Last month, the Driverless Futures? team and a few student volunteers set up shop in the Science Museum’s Driverless exhibition to get a feel for how the museum visitors thought about the possibilities and pitfalls of self-driving vehicles.
I recently attended a talk given by Edmond Awad, one of the
team that carried out the research project entitled Moral Machine, amongst
other things. Run from MIT, Moral
Machine is an online survey that presents respondents with a series of randomly
generated dilemmas based on the so-called trolley problem. It sets up a series of scenarios in which an
automated vehicle is on a collision course and the respondent is asked to
choose between two courses of action that will have differing effects on both
occupants of the vehicle and those crossing its path. In addition to being told the number of
individuals at risk of fatal injury, respondents are also presented with
information about their characteristics, ranging from age and gender to species
(human, cat, dog), status, level of fitness and, even, housing status.
The survey has attracted a very large number of responses, with a paper in Nature reporting on the first 40 million “dilemma responses”.
This member of the audience found the whole thing very
intriguing and came away thinking that trolley problems remain the question
after the question. That is, before we
ask whether an automated system should prioritise on the basis of age or
gender, say, we should be asking whether automated systems should be allowed to
prioritise at all. But the trolley
problem has demonstrated an enduring appeal to professional and armchair
philosophers alike for many years and we should not deny them their fun.
I got confused, though, after I asked Dr Awad whether any respondents had pointed out that no automated system would ever be able reliably to identify whether Person A was homeless (this being one of the attributes tested by Moral Machine). He replied that this wasn’t the issue: what his experiment was testing was people’s values and, in effect, concerned itself with the aftermath of any crash (whether the “right” individuals had died) than the algorithm the automated system might employ. Confused of Bloomsbury responded that the homeless/not homeless attribute in the survey therefore wasn’t included to test people’s attitudes to what automated vehicles might do. And Dr Awad replied that none of this was: no one responding to the survey actually expected automated vehicles to do as depicted in the scenarios. (I hope I represent his words fairly.)
If my understanding of what he said is correct, I have two comments. The first is that there is a world of difference between something not being possible now and not being possible ever. I suspect that most, if not all, of those who responded to the survey did so on the basis that an automated vehicle might one day be designed such that at least some of their preferences could be enacted. So I’m very dubious about seeing the entire experiment as speculative. If it was, why use automated vehicles at all? Why not use the conventional out-of-control trolley, if all that is sought is an understanding of people’s preferences concerning who should die in such scenarios and of their attitudes to acts and omissions? But I can’t believe that the AV element is nothing more than a MacGuffin: members of the research team have done other work on AVs and are clearly interested in ethical questions relating to this technology.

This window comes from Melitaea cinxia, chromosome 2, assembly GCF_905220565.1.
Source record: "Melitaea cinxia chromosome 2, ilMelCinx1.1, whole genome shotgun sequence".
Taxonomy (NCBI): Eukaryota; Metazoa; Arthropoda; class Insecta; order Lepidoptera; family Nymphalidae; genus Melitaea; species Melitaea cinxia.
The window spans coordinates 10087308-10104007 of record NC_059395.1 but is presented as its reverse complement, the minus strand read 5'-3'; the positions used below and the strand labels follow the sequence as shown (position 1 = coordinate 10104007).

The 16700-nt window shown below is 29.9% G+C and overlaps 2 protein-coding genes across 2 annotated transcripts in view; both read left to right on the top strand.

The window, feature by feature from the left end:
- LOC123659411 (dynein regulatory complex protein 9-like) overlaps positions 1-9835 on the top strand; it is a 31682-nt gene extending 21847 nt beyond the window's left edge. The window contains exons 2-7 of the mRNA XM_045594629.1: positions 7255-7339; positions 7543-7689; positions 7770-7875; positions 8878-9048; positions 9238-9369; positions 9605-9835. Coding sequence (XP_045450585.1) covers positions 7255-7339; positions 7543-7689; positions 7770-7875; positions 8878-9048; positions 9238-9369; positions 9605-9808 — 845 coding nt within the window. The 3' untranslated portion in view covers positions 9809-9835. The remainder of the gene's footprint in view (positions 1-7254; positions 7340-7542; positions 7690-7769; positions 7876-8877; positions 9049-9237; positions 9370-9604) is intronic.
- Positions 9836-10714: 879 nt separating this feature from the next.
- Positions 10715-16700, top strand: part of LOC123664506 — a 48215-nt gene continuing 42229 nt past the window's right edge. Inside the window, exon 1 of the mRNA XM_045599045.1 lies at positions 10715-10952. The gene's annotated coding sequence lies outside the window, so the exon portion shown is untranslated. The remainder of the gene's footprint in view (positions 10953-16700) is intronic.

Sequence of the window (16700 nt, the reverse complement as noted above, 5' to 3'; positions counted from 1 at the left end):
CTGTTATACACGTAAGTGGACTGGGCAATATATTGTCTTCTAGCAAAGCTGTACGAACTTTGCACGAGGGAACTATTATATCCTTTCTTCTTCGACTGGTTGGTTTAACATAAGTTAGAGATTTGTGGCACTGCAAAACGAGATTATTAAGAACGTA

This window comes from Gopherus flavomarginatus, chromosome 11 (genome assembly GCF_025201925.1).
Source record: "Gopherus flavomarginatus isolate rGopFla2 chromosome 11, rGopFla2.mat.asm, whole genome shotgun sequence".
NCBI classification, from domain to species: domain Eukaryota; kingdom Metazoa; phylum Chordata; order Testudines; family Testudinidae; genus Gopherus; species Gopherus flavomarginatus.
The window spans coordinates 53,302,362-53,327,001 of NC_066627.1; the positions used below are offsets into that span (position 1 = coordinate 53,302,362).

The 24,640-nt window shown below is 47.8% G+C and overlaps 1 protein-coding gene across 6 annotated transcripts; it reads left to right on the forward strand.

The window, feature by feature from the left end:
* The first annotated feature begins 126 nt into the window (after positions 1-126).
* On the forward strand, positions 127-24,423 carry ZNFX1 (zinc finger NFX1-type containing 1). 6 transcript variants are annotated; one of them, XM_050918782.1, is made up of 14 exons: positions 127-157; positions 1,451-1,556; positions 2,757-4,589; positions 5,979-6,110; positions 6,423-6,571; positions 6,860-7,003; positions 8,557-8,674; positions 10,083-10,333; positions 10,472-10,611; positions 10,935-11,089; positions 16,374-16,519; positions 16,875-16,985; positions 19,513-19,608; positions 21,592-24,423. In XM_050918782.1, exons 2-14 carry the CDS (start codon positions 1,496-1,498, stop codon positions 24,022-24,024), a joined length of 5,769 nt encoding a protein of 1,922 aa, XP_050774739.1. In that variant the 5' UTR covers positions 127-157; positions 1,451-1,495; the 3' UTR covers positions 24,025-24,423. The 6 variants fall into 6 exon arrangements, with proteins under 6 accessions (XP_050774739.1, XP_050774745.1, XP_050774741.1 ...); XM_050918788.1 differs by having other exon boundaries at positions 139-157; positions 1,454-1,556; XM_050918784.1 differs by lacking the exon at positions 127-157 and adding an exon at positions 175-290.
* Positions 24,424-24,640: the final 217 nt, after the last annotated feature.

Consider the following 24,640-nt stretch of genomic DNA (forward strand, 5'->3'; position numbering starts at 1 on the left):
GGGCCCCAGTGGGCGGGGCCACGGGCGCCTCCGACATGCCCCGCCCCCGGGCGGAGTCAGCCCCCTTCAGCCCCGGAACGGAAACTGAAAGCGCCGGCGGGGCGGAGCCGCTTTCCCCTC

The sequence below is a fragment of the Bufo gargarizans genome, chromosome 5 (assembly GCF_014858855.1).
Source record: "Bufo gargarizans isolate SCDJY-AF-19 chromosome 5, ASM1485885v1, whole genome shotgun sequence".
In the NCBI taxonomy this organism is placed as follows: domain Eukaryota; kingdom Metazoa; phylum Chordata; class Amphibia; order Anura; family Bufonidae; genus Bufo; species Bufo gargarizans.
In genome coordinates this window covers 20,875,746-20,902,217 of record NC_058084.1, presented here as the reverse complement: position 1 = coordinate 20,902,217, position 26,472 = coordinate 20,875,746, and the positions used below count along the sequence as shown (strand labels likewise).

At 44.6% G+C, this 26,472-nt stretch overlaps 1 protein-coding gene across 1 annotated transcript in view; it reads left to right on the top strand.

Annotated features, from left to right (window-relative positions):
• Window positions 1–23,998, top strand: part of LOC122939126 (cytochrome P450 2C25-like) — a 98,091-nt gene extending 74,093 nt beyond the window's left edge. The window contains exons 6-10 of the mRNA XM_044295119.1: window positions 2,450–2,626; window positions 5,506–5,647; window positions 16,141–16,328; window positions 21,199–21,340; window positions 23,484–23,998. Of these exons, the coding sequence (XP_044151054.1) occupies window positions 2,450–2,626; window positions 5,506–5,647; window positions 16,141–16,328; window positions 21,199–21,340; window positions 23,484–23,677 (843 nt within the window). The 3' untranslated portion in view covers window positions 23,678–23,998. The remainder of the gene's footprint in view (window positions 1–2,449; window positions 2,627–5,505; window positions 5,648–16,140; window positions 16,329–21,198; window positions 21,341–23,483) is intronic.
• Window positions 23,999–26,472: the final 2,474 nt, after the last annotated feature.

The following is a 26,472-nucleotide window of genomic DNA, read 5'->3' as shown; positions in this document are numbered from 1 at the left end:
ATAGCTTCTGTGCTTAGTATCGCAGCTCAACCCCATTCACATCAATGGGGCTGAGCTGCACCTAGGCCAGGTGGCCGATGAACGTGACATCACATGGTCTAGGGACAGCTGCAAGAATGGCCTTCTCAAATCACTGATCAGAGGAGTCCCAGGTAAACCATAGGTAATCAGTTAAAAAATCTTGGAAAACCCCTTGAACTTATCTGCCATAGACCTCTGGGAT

So, second, if I’m right that the researchers are asking
about AVs because they are interested in AVs, the fact that the scenarios used
in Moral Machine are manifestly beyond what artificial intelligence is likely
ever to be able to do makes their inclusion at least frivolous and, possibly,
irresponsible. Automated vehicles are
the subject of intense discussion at present precisely because a variety of
actors are hard at work bringing them onto our transport networks, with the
high probability that humans (homeless or otherwise), dogs and cats will be
involved in collisions. I think it’s
therefore incumbent on any researcher purportedly doing serious research on the
subject to stay within the bounds of what is reasonable. To give the team the benefit of the doubt, I
suppose the research could meaningfully illuminate the debate if we were
envisaging a future world in which humans are tagged with their attributes,
including their housing situation, thus relieving the vehicle of having to discern
such details. But that doesn’t even bear
Ten days ago, journalist Ed Niedermeyer became one of the first people to have a trip in a genuinely driverless car on public roads without a nervous company demanding a non-disclosure agreement. Niedermeyer is no self-driving cheerleader. His work is well-researched, balanced and detached from the hype. My guess is that Waymo asked him as a display of their self-confidence.
There are currently hundreds of Waymo cars moving around the
suburbs of Phoenix, Arizona, with thousands more on the way. The driverless future,
it seems, is already here. Except that it isn’t. This technology is not an
iPhone. It cannot just be bought and used. While for a few people in a limited
area it may already be a reality, for most people in most places it will remain
an impossibility for the foreseeable future. The people developing the tech are
keen on announcing breakthroughs, which give some narrative zing to a story
that has over the last year become a bit flat.
Oliver Cameron, the CEO of Voyage, is developing
self-driving technology in a unique context. His vehicles are shuttling retirees
on private roads around their purpose-built community – The Villages – in Florida.